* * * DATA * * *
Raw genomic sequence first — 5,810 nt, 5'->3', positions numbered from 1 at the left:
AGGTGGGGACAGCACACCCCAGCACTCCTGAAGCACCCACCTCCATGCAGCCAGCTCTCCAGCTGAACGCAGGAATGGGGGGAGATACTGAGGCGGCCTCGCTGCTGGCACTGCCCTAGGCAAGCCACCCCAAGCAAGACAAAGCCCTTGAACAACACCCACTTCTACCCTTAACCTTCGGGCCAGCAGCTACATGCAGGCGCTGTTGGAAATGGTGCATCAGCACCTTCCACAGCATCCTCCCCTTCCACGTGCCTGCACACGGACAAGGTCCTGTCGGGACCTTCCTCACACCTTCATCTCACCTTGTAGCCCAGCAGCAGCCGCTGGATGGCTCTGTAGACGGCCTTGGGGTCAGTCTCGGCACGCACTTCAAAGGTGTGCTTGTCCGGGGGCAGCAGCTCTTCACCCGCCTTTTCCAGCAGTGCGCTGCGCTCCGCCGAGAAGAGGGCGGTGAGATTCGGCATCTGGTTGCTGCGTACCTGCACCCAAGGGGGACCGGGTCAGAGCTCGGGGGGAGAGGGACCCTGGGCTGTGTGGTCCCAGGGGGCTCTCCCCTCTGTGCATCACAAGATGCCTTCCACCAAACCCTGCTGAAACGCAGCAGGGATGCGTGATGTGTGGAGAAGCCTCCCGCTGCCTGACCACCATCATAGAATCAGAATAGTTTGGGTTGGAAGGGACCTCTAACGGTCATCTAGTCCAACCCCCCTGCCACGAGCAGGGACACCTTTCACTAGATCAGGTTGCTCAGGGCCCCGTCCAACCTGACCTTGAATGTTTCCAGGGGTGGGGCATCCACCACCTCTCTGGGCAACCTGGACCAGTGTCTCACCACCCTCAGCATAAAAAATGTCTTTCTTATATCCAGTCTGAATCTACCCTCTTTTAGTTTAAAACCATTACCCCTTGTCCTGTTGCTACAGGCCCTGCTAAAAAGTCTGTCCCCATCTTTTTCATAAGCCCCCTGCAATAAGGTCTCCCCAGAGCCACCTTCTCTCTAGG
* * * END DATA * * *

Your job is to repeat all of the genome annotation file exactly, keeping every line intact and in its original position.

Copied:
Raw genomic sequence first — 5,810 nt, 5'->3', positions numbered from 1 at the left:
AGGTGGGGACAGCACACCCCAGCACTCCTGAAGCACCCACCTCCATGCAGCCAGCTCTCCAGCTGAACGCAGGAATGGGGGGAGATACTGAGGCGGCCTCGCTGCTGGCACTGCCCTAGGCAAGCCACCCCAAGCAAGACAAAGCCCTTGAACAACACCCACTTCTACCCTTAACCTTCGGGCCAGCAGCTACATGCAGGCGCTGTTGGAAATGGTGCATCAGCACCTTCCACAGCATCCTCCCCTTCCACGTGCCTGCACACGGACAAGGTCCTGTCGGGACCTTCCTCACACCTTCATCTCACCTTGTAGCCCAGCAGCAGCCGCTGGATGGCTCTGTAGACGGCCTTGGGGTCAGTCTCGGCACGCACTTCAAAGGTGTGCTTGTCCGGGGGCAGCAGCTCTTCACCCGCCTTTTCCAGCAGTGCGCTGCGCTCCGCCGAGAAGAGGGCGGTGAGATTCGGCATCTGGTTGCTGCGTACCTGCACCCAAGGGGGACCGGGTCAGAGCTCGGGGGGAGAGGGACCCTGGGCTGTGTGGTCCCAGGGGGCTCTCCCCTCTGTGCATCACAAGATGCCTTCCACCAAACCCTGCTGAAACGCAGCAGGGATGCGTGATGTGTGGAGAAGCCTCCCGCTGCCTGACCACCATCATAGAATCAGAATAGTTTGGGTTGGAAGGGACCTCTAACGGTCATCTAGTCCAACCCCCCTGCCACGAGCAGGGACACCTTTCACTAGATCAGGTTGCTCAGGGCCCCGTCCAACCTGACCTTGAATGTTTCCAGGGGTGGGGCATCCACCACCTCTCTGGGCAACCTGGACCAGTGTCTCACCACCCTCAGCATAAAAAATGTCTTTCTTATATCCAGTCTGAATCTACCCTCTTTTAGTTTAAAACCATTACCCCTTGTCCTGTTGCTACAGGCCCTGCTAAAAAGTCTGTCCCCATCTTTTTCATAAGCCCCCTGCAATAAGGTCTCCCCAGAGCCACCTTCTCTCTAGG